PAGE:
Four years ago, Xiao met Lian, a man with a great zest for life, taller and stronger than Xiao. Lian became Xiao’s great love. They met because of a motorcycle accident — Lian had fallen and was hurt, and Xiao held him in his arms and cried. Lian laughed and said, “It’s OK. It’s nothing.” Soon, they began sleeping in Xiao’s bedroom above the restaurant. Both men dreamed of a day when they would no longer have to hide.
There are indications that tolerance in China is increasing. In October 2012, two men married for the first time in the southern Chinese city of Ningde and thousands of curious onlookers crowded around to watch them kiss. There is a gay pride parade each year in Shanghai, and a growing number of organizations and self-help groups fight for gay rights.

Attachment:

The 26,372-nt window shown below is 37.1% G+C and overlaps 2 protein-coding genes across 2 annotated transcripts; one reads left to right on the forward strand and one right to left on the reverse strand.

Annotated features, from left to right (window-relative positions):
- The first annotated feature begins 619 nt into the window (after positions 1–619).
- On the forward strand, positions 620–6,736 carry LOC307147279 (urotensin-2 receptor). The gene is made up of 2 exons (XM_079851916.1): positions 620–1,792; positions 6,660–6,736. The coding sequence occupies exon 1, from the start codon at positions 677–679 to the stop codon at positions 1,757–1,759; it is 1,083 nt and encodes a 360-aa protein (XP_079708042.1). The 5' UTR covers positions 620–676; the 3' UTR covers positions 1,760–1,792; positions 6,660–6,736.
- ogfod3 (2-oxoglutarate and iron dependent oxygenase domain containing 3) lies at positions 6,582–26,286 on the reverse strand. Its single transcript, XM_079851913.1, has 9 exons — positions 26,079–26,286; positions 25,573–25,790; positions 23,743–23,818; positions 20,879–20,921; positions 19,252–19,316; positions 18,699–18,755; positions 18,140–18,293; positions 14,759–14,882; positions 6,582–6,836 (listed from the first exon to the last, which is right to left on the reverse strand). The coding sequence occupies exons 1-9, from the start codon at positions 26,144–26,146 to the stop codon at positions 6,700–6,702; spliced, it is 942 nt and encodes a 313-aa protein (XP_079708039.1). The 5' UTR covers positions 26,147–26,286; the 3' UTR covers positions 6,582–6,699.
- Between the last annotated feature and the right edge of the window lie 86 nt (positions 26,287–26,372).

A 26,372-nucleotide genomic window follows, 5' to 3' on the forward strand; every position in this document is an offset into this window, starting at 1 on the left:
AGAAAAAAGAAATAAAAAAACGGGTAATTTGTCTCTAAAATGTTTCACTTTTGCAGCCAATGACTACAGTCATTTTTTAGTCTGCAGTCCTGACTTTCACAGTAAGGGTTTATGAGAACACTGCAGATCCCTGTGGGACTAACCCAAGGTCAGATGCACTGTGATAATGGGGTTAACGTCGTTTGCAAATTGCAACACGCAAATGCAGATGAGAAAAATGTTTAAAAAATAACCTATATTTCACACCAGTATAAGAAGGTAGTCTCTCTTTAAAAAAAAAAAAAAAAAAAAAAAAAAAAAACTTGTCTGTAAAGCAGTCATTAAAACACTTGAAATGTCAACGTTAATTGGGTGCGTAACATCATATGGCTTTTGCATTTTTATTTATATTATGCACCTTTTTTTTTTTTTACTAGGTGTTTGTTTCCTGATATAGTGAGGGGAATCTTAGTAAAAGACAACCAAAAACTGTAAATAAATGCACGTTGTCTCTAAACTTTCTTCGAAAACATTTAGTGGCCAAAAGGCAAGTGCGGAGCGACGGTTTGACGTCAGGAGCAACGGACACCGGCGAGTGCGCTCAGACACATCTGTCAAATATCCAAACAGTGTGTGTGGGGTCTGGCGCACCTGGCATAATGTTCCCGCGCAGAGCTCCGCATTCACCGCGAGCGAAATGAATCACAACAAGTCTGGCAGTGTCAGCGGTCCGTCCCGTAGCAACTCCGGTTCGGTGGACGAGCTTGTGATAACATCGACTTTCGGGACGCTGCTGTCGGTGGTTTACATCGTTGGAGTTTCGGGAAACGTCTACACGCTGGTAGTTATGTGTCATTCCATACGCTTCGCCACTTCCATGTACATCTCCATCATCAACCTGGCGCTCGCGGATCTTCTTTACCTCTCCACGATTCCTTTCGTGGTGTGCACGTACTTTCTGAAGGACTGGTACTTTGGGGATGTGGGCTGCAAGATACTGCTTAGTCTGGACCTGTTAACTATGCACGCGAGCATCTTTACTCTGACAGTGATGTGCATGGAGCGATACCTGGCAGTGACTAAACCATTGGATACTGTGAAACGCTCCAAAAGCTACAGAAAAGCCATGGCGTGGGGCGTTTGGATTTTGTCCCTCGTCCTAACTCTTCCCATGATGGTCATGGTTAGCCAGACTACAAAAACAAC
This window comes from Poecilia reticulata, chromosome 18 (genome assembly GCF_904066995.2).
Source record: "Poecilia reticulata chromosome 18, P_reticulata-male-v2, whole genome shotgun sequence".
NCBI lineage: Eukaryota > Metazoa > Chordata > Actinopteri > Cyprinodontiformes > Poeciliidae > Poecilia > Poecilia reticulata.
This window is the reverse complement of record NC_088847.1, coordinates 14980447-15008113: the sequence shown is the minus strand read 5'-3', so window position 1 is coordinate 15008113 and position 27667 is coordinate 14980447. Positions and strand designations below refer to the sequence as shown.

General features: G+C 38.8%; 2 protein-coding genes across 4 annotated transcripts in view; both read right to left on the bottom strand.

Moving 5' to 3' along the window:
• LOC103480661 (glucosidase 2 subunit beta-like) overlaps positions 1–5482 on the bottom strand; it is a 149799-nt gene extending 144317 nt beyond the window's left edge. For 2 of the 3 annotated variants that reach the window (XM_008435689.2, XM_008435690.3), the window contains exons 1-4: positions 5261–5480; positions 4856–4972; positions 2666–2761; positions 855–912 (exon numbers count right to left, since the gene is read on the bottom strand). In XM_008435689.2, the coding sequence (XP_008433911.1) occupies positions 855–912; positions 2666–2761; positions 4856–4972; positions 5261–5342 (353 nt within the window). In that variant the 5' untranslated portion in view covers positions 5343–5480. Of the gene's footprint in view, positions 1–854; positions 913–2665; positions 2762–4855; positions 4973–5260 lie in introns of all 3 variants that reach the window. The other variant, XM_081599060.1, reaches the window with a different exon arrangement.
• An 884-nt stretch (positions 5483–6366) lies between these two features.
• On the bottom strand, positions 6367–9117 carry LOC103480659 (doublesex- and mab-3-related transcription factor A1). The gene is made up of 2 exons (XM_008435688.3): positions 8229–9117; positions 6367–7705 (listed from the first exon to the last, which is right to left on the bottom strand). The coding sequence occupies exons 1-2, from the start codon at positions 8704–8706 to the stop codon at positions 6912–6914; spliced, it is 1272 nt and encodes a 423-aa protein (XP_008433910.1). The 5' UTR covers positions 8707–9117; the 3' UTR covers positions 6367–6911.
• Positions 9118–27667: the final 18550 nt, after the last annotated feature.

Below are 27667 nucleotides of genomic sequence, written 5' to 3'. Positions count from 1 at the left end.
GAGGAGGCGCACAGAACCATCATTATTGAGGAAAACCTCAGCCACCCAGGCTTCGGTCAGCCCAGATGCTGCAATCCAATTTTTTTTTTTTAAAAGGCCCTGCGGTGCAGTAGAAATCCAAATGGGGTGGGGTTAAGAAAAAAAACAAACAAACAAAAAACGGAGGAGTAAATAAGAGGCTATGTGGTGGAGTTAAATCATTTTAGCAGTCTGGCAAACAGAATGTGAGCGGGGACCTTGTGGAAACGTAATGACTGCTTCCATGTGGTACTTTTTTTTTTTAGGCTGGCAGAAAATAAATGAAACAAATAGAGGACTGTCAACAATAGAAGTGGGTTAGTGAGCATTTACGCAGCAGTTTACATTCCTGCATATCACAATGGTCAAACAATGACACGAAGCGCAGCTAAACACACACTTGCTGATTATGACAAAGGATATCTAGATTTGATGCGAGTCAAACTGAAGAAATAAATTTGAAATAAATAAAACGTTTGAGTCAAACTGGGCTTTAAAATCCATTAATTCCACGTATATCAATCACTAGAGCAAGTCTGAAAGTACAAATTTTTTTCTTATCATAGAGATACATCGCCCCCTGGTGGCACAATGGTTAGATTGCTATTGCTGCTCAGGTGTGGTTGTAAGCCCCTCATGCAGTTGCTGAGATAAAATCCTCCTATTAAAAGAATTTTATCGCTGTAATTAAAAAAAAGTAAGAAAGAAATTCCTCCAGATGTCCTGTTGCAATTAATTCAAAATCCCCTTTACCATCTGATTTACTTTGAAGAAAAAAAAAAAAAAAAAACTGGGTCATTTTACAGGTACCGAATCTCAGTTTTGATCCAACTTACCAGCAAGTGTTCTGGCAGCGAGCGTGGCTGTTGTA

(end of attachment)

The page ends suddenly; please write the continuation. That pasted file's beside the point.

“I’ll Wait Until You’re Ready”
But society remains deeply divided. Even in the Beijing gay bar Destination, one of the most liberal places in the country, it’s not hard to find men in their early twenties who use websites such as Media to seek partners for marriages of convenience so their families will leave them in peace. “It will be decades before society truly opens,” says Stephen Leonelli from the Beijing Lesbian, Gay, Bisexual and Transgender Center.
For Xiao, by then it will be too late.
When Hong told him, “You seem much happier when that man is under our covers than when I’m there,” Xiao thought she would leave him. He felt relieved. But then she said, “You’re not gay, you’re emotionally immature. I’ll wait until you’re ready for us.”
Then Xiao thought about how Hong’s family would react to a divorce. In China, divorced women are treated as damaged goods and are rarely able to find new husbands. They risk growing old alone, ending up poor.